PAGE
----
How to drink Matcha Tea?
Drinking great matcha is not only one of life’s great epicurean pleasures, but it also makes you feel like you’ve just had a yoga class!
By now most of us have heard about the healing powers of green tea, but one type in particular—matcha, a powdered green tea—is especially potent. In fact, 1/4-1/2 teaspoon of matcha is equal to 8 to 10 cups of regular tea in terms of its antioxidant power, which contributes to .
The powdered tea leaves are used in traditional Japanese tea ceremonies and whisked together with hot (not boiling) water, which means you are ingesting the tea leaves and getting significantly more nutritional benefits than you would with traditional brewed leaf teas. Among the most highly regarded matcha purveyors are and, which offer high quality teas at reasonable prices that can be enjoyed as is or used in a wide variety of recipes (because of its convenient powder form, matcha can be used in anything from salad dressing to ice cream). Another go-to site for those looking for reliable matcha is, which was started by author and chef Eric Gower. A true matcha connoisseur, he specializes in sourcing, custom blending and distributing the highest-quality matcha.
We spoke with Gower to find out about matcha’s flavor profile, why we should all be drinking it and how to shop for the best tea.
theFashionSpot: How does matcha compare to traditional green tea in flavor?
Eric Gower: Matcha, when made properly, is much more robust than traditional green tea. The mouthfeel is completely different because we are consuming the tea leaves. Not steeping them creates a unique mouthfeel and rich, robust flavor absolutely full of umami (the fifth taste, along with sweet, salt, sour and bitter, is often translated from the Japanese as “savory” or “brothy”). It’s a heady taste, almost meaty or miso-y in its brothiness, with strong notes of pureed baby vegetables. It’s really more like a nutritious soup than a tea.
tFS: Are there differences in flavor between matchas and, if so, to what are they due?
EG: Yes, absolutely. The differences primarily come from a few key things: terroir (the conditions in which the tea is grown), harvesting techniques and final blending. Some lower-quality matcha is produced using many parts of the plant, including older leaves and even stems. The highest-quality matcha will always be new-growth only; only the two newest leaves/shoots are picked and de-stemmed. It’s an extremely labor-intensive process, one that suits the obsessive qualities of traditional Japanese farmers quite well. Highest-quality matcha flavor is dominated by smoothness, some sweetness and a great deal of umami. There should be no bitterness at all. In my opinion, people can fool themselves by equating some degree of bitterness (often major bitterness) with quality matcha. Traditional tea schools in Japan are of no help here, as the tea often served in ceremonial environments is quite bitter and lower quality, which is one reason why one is given an artfully crafted sugar cube to take with the matcha, to sweeten the pill almost literally. You should be able to continue to taste heavenly matcha notes for a good 20 or even 30 seconds after swallowing it.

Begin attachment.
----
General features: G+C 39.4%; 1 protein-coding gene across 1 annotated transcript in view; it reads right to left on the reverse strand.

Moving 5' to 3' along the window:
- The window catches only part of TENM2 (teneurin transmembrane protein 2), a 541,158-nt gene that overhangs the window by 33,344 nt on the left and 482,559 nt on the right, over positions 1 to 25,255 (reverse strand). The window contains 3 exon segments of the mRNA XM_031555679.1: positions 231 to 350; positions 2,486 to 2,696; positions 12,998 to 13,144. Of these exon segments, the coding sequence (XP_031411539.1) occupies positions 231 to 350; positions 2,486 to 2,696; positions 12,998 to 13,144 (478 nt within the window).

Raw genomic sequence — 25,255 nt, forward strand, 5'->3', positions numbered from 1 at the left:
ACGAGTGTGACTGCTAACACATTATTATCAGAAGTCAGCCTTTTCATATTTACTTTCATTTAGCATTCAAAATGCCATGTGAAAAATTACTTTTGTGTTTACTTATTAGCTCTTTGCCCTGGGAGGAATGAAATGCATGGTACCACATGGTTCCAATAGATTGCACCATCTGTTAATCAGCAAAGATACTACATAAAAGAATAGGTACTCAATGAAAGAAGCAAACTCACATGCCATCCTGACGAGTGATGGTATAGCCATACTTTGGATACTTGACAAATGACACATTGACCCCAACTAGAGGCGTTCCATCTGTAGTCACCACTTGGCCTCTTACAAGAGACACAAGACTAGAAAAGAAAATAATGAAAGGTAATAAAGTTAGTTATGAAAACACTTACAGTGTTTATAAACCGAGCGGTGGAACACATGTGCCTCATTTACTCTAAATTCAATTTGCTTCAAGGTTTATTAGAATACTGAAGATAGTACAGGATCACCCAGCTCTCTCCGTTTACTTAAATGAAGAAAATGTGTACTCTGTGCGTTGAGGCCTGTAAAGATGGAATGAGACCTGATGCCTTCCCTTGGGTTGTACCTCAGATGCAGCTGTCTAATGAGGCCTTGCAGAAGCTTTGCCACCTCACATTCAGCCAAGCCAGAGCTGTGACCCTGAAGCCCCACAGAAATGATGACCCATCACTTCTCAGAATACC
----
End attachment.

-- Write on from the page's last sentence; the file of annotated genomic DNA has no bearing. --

tFS: What are the nutritional benefits? And how often do you have to drink it to get them?
EG: Where to begin? The body of research on matcha and its medicinal uses in Japan is vast compared with elsewhere, but these health benefits are increasingly becoming better known here as well. Matcha is full of catechin polyphenols, compounds with high antioxidant activity that are many times higher than any of the current “superfoods” like acai berry, gojiberry, pomegranate, dark chocolate, etc. Research studies show that these compounds offer protection against many kinds of cancer. Matcha also helps to reduce bad cholesterol in the blood, prevent cardiovascular disease, stabilize blood sugar levels, reduce high blood pressure and, in general, strengthen the immune system. Because matcha is taken whole, it has lots of dietary fiber with only around 10 calories per serving.
tFS: What should people look for when deciding on which one to buy?
EG: It’s hard to purchase matcha without actually looking at it, because the packaging typically used for matcha is sealed—it has to be air-tight and light-proof, otherwise degradation sets in rather quickly (the enemies of matcha are light, heat and air). Making matters worse, much of the packaging is typically in Japanese, rendering it unintelligible for most people. But even for folks who can read Japanese, info on the labels rarely help; the label may tell you where it was processed, the name of the company and some basic nutritional information if you’re lucky. So, what to do? There really is no option except to buy from a trusted source, someone who has demonstrated very good knowledge of matcha. Price is almost always an indicator of quality, because great matcha is inherently on the expensive side (at least compared with other teas) due to the labor-intensive nature of the process. There are no shortcuts to producing great matcha, and there is certainly no “bargain” matcha on the market; you definitely get what you pay for. That said, there is no point in using an expensive, rare matcha to cook with or use in a smoothie. The heat and the addition of fats and sugars will more or less obviate all the special qualities of the more expensive matcha. So if you’re planning on making lattes, smoothies, cakes, etc., you should avoid the rarer matcha and purchase a vastly less-expensive culinary matcha, which will be better suited to the purpose and way easier on the wallet.